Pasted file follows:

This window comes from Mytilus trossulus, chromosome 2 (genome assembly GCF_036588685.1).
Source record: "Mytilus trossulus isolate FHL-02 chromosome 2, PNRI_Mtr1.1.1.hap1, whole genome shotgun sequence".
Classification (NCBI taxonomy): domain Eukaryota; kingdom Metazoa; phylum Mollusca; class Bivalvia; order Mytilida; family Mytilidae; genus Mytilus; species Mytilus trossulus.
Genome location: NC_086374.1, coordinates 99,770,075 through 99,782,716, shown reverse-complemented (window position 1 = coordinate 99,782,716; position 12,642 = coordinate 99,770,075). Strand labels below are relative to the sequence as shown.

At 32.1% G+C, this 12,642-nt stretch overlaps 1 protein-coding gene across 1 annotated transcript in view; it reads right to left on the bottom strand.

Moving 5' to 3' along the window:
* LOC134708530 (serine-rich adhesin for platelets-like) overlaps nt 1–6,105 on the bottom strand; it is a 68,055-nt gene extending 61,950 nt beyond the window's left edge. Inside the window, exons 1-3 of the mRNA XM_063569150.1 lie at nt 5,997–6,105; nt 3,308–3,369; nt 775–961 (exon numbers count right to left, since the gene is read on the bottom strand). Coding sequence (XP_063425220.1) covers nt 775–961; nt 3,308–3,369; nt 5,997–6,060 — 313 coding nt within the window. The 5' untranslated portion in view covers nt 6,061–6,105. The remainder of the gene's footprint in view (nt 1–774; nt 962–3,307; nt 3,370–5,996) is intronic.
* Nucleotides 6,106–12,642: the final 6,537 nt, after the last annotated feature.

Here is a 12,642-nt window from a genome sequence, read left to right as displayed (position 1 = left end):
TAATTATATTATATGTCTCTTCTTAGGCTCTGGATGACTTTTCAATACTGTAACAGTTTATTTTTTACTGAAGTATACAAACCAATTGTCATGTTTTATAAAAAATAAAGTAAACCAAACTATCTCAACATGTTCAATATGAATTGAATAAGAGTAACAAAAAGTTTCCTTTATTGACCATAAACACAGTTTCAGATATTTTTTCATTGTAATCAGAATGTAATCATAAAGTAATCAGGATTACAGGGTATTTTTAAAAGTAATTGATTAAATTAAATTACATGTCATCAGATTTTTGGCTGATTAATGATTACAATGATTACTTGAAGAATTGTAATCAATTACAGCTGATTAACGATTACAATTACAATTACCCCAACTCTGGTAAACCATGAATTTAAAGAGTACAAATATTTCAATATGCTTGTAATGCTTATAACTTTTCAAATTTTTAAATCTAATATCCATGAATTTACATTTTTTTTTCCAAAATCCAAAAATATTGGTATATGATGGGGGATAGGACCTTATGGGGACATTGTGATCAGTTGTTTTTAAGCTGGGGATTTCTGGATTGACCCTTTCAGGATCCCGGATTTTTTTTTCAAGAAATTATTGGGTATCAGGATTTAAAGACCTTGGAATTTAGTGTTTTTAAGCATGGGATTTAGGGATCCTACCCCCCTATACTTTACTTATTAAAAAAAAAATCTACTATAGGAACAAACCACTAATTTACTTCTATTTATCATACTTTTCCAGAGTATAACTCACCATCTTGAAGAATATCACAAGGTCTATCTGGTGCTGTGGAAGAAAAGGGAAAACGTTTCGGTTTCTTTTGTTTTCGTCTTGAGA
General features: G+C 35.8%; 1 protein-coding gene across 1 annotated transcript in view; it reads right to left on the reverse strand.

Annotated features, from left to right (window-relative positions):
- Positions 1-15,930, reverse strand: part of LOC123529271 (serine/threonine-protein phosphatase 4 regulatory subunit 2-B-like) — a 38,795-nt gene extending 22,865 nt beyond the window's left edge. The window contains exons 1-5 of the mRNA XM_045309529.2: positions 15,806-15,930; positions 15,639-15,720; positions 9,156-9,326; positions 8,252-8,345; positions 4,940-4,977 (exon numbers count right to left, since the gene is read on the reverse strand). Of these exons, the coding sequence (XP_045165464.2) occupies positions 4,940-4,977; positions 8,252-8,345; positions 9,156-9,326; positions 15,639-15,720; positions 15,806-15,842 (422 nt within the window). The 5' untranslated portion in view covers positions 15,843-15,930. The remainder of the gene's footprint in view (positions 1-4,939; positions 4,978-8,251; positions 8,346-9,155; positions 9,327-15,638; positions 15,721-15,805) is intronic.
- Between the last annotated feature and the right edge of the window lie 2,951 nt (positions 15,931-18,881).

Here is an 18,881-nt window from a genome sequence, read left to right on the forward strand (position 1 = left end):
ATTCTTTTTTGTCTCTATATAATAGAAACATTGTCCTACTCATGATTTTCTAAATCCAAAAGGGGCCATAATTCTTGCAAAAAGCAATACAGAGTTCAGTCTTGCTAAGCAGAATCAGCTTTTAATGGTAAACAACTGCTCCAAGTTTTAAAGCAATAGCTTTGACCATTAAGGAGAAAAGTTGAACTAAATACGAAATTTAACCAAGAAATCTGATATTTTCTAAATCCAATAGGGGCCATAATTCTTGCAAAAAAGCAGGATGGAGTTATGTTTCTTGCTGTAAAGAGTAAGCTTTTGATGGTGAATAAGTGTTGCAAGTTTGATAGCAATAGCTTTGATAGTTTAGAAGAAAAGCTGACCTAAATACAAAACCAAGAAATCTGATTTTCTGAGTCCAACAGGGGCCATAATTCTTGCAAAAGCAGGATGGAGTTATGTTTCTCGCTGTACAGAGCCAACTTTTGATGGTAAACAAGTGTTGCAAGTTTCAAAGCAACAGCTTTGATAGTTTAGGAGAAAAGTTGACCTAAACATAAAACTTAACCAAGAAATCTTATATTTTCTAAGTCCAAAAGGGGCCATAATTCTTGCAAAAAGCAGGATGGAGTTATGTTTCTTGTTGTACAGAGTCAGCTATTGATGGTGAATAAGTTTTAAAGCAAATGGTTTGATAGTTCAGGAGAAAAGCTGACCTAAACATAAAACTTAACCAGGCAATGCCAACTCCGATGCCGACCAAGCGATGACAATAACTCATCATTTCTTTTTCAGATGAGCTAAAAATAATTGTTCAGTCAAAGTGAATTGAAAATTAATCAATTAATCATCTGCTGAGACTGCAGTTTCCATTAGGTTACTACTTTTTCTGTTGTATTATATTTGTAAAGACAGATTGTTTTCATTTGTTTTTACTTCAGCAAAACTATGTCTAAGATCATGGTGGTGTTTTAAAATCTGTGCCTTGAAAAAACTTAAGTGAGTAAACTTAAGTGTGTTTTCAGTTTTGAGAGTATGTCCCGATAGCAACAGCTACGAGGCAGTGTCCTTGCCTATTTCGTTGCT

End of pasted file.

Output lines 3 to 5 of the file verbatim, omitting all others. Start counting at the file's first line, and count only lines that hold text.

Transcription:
Classification (NCBI taxonomy): domain Eukaryota; kingdom Metazoa; phylum Mollusca; class Bivalvia; order Mytilida; family Mytilidae; genus Mytilus; species Mytilus trossulus.
Genome location: NC_086374.1, coordinates 99,770,075 through 99,782,716, shown reverse-complemented (window position 1 = coordinate 99,782,716; position 12,642 = coordinate 99,770,075). Strand labels below are relative to the sequence as shown.

At 32.1% G+C, this 12,642-nt stretch overlaps 1 protein-coding gene across 1 annotated transcript in view; it reads right to left on the bottom strand.